Primary Election 2014

Gov. Jay Nixon may be the primary reason a proposed transportation sales tax failed this week at the polls, according to one political expert.

George Connor, political science professor at Missouri State University in Springfield, says the governor's decision to place the 0.75 percent sales tax on the August primary ballot likely doomed it to failure because most of the state's primary races drew in GOP voters.

When it comes to donating to Missouri candidates and causes, retired financier Rex Sinquefield may subscribe to the idea of “going big or going home.” 

This past election campaign is no exception. Sinquefield has  given out around $4.4 million so far this year to support ballot initiatives, candidates and friendly political groups. That money has flowed directly -- or through outside groups -- to a host of candidates who competed in last week’s primary elections.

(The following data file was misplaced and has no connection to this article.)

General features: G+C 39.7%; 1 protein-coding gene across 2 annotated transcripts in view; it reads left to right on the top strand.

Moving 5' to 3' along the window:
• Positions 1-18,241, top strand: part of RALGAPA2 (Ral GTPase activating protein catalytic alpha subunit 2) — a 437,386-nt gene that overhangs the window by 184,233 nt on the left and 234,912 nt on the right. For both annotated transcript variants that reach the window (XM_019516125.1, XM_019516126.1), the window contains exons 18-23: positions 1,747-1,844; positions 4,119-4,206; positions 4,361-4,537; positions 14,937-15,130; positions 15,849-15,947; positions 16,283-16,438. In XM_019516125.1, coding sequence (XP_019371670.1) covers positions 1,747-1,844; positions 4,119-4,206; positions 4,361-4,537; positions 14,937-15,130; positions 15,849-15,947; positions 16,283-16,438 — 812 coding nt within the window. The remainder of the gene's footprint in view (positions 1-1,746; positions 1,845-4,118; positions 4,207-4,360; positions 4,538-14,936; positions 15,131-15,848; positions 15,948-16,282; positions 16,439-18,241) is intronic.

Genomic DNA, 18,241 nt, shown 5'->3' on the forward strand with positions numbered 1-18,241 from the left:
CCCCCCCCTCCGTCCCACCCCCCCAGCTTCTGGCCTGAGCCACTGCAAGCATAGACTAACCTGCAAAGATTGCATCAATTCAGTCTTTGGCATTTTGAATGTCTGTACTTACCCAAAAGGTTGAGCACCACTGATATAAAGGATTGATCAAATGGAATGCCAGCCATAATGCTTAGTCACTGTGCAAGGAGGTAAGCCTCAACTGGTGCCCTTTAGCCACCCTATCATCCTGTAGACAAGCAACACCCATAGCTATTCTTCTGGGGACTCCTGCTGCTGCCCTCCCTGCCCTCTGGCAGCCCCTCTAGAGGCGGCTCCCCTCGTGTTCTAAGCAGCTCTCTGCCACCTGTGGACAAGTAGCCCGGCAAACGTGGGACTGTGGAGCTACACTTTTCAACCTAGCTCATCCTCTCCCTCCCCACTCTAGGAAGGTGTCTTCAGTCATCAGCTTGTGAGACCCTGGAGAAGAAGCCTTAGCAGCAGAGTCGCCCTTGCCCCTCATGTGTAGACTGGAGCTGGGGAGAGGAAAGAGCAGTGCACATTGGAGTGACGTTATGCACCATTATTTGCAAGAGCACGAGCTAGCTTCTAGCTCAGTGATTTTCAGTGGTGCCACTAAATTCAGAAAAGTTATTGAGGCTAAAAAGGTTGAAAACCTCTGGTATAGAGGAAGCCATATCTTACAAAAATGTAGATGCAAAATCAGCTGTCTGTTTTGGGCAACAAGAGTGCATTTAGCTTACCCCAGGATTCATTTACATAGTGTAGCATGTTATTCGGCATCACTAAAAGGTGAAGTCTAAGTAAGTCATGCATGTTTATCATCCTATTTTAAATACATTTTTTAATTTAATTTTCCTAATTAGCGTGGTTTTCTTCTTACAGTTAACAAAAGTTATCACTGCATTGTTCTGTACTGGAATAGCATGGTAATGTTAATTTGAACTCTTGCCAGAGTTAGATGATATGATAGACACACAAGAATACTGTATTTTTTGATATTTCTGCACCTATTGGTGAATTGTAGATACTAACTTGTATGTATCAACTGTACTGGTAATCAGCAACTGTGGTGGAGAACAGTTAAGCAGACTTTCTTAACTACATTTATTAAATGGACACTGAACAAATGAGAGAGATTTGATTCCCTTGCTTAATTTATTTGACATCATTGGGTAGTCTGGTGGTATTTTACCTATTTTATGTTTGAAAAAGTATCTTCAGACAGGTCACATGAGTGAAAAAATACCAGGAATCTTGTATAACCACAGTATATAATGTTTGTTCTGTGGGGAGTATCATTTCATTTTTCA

Missouri transportation leaders are looking to regroup following voters' overwhelming rejection of a proposed  sales tax to fund road and bridge improvements on Tuesday.

Despite supporters spending millions, the measure lost by roughly 58 percent to 41 percent. And it lost across the state -- in St. Louis, St. Louis County, the Kansas City area and even in rural parts of the state. In St. Louis and St. Louis County, the measure went down by a 2-to-1 margin.

Constitutional amendment statewide results by county and the St. Louis County Executive race.


channone / Flickr

Missouri voters passed Amendment One to the state’s constitution Tuesday by an extremely narrow margin. The so-called “Right to Farm” amendment won by just over 2,500 votes and could be subject to a recount. KSMU’s Alissa Zhu has the reaction.

The most hotly contested measure on Tuesday’s ballot barely won--by less than one half of a percentage point.

“We knew going in that it was going to be tight,” said Dave Drennan.